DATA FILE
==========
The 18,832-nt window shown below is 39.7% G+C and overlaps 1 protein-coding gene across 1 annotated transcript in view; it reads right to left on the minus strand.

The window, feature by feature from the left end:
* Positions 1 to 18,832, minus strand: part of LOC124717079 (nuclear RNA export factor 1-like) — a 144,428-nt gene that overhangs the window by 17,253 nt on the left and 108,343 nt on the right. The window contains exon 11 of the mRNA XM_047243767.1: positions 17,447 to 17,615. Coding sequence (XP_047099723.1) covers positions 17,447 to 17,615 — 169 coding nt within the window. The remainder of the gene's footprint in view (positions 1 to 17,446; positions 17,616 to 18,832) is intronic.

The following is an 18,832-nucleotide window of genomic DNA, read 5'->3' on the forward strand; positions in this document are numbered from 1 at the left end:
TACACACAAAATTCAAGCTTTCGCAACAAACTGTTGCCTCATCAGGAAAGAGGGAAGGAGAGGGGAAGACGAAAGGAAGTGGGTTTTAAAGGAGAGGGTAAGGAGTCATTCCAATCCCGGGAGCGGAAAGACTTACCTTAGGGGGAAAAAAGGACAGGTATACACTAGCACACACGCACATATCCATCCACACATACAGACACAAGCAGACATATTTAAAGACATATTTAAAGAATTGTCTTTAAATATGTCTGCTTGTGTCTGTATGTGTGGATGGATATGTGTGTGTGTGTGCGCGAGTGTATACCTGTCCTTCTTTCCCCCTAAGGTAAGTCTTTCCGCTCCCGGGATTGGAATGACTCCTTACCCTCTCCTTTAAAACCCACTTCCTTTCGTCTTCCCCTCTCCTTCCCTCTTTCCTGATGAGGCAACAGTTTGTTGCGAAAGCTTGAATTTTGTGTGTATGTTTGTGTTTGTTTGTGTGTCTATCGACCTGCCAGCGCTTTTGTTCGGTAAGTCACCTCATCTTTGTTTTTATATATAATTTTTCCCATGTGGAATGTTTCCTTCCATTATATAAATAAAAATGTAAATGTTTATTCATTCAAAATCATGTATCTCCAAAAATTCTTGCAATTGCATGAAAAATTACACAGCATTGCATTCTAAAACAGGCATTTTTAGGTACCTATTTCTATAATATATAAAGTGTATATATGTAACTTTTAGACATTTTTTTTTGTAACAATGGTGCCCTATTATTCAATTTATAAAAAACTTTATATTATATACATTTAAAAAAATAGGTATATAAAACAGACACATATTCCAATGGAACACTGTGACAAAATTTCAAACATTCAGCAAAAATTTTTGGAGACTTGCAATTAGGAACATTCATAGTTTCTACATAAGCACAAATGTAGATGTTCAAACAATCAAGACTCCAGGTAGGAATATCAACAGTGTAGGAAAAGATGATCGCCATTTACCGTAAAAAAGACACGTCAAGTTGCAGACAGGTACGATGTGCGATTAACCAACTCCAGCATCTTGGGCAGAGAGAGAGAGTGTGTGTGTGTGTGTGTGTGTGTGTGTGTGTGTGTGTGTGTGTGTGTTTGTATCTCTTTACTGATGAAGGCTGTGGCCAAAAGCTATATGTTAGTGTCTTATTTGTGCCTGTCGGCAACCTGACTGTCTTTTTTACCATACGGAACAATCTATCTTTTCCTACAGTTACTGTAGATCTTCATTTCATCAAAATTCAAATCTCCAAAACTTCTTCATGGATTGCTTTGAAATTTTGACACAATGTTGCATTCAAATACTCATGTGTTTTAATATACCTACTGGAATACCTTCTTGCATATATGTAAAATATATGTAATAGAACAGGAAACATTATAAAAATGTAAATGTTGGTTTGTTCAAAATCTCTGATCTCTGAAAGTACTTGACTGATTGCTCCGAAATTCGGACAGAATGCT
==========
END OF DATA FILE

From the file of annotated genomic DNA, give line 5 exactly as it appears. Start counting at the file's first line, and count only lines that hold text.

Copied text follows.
TACACACAAAATTCAAGCTTTCGCAACAAACTGTTGCCTCATCAGGAAAGAGGGAAGGAGAGGGGAAGACGAAAGGAAGTGGGTTTTAAAGGAGAGGGTAAGGAGTCATTCCAATCCCGGGAGCGGAAAGACTTACCTTAGGGGGAAAAAAGGACAGGTATACACTAGCACACACGCACATATCCATCCACACATACAGACACAAGCAGACATATTTAAAGACATATTTAAAGAATTGTCTTTAAATATGTCTGCTTGTGTCTGTATGTGTGGATGGATATGTGTGTGTGTGTGCGCGAGTGTATACCTGTCCTTCTTTCCCCCTAAGGTAAGTCTTTCCGCTCCCGGGATTGGAATGACTCCTTACCCTCTCCTTTAAAACCCACTTCCTTTCGTCTTCCCCTCTCCTTCCCTCTTTCCTGATGAGGCAACAGTTTGTTGCGAAAGCTTGAATTTTGTGTGTATGTTTGTGTTTGTTTGTGTGTCTATCGACCTGCCAGCGCTTTTGTTCGGTAAGTCACCTCATCTTTGTTTTTATATATAATTTTTCCCATGTGGAATGTTTCCTTCCATTATATAAATAAAAATGTAAATGTTTATTCATTCAAAATCATGTATCTCCAAAAATTCTTGCAATTGCATGAAAAATTACACAGCATTGCATTCTAAAACAGGCATTTTTAGGTACCTATTTCTATAATATATAAAGTGTATATATGTAACTTTTAGACATTTTTTTTTGTAACAATGGTGCCCTATTATTCAATTTATAAAAAACTTTATATTATATACATTTAAAAAAATAGGTATATAAAACAGACACATATTCCAATGGAACACTGTGACAAAATTTCAAACATTCAGCAAAAATTTTTGGAGACTTGCAATTAGGAACATTCATAGTTTCTACATAAGCACAAATGTAGATGTTCAAACAATCAAGACTCCAGGTAGGAATATCAACAGTGTAGGAAAAGATGATCGCCATTTACCGTAAAAAAGACACGTCAAGTTGCAGACAGGTACGATGTGCGATTAACCAACTCCAGCATCTTGGGCAGAGAGAGAGAGTGTGTGTGTGTGTGTGTGTGTGTGTGTGTGTGTGTGTGTGTGTGTGTTTGTATCTCTTTACTGATGAAGGCTGTGGCCAAAAGCTATATGTTAGTGTCTTATTTGTGCCTGTCGGCAACCTGACTGTCTTTTTTACCATACGGAACAATCTATCTTTTCCTACAGTTACTGTAGATCTTCATTTCATCAAAATTCAAATCTCCAAAACTTCTTCATGGATTGCTTTGAAATTTTGACACAATGTTGCATTCAAATACTCATGTGTTTTAATATACCTACTGGAATACCTTCTTGCATATATGTAAAATATATGTAATAGAACAGGAAACATTATAAAAATGTAAATGTTGGTTTGTTCAAAATCTCTGATCTCTGAAAGTACTTGACTGATTGCTCCGAAATTCGGACAGAATGCT